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As high school graduation season comes to a close, millions of US teens are preparing to start a new chapter—and they’re probably chronicling it all on Facebook. Despite speculation that the social network is dead to teens, the vast majority of the class of 2014 remains active on the network.
According to June 2014 research from online review community Niche, 87% of 2014 high school graduates in the US used Facebook, and 61% of them checked their newsfeeds at least once per day. Instagram was the next favorite social network, with 66% of this year’s graduating class using the platform at least on occasion.
It’s likely much of that social networking activity took place within high school walls. An April 2014 study by McAfee found that nearly three-quarters of US students between the ages of 16 and 18 accessed their social media accounts while at school.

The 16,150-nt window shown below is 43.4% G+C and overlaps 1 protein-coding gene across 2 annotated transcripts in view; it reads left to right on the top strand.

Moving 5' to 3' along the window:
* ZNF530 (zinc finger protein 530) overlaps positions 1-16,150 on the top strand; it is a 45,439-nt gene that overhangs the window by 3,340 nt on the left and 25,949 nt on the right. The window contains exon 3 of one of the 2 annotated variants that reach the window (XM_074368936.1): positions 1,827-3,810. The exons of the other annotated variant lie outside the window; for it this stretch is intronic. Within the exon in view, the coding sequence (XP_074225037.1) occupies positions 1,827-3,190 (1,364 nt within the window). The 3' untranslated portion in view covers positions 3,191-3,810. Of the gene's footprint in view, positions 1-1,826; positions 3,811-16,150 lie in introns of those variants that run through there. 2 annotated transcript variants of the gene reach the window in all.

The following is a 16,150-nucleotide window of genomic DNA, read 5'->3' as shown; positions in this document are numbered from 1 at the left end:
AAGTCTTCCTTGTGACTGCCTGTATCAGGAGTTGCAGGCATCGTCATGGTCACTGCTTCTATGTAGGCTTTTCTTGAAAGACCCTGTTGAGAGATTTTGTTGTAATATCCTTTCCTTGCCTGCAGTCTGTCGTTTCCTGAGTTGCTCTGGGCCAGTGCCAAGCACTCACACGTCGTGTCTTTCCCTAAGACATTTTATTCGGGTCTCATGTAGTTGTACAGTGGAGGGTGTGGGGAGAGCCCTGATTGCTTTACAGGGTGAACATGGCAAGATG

Younger high school students weren’t as likely to do this. Just 58% of 13- to 15-year-olds said they logged on to a social network while they were in school.
For those high school grads who are flocking the nest, the trouble of hiding online behavior from parents should cease. Two-thirds of 16- to 18-year-olds surveyed by McAfee reported they had hidden their online behavior from their parents by closing or minimizing a window when the adult walked in the room. Clearing browser history or using private browsing modes was even more popular, with 67% of older teens saying they had done this. Another 42% said they’d hidden or deleted instant messages or videos to keep adults from seeing what they were doing.
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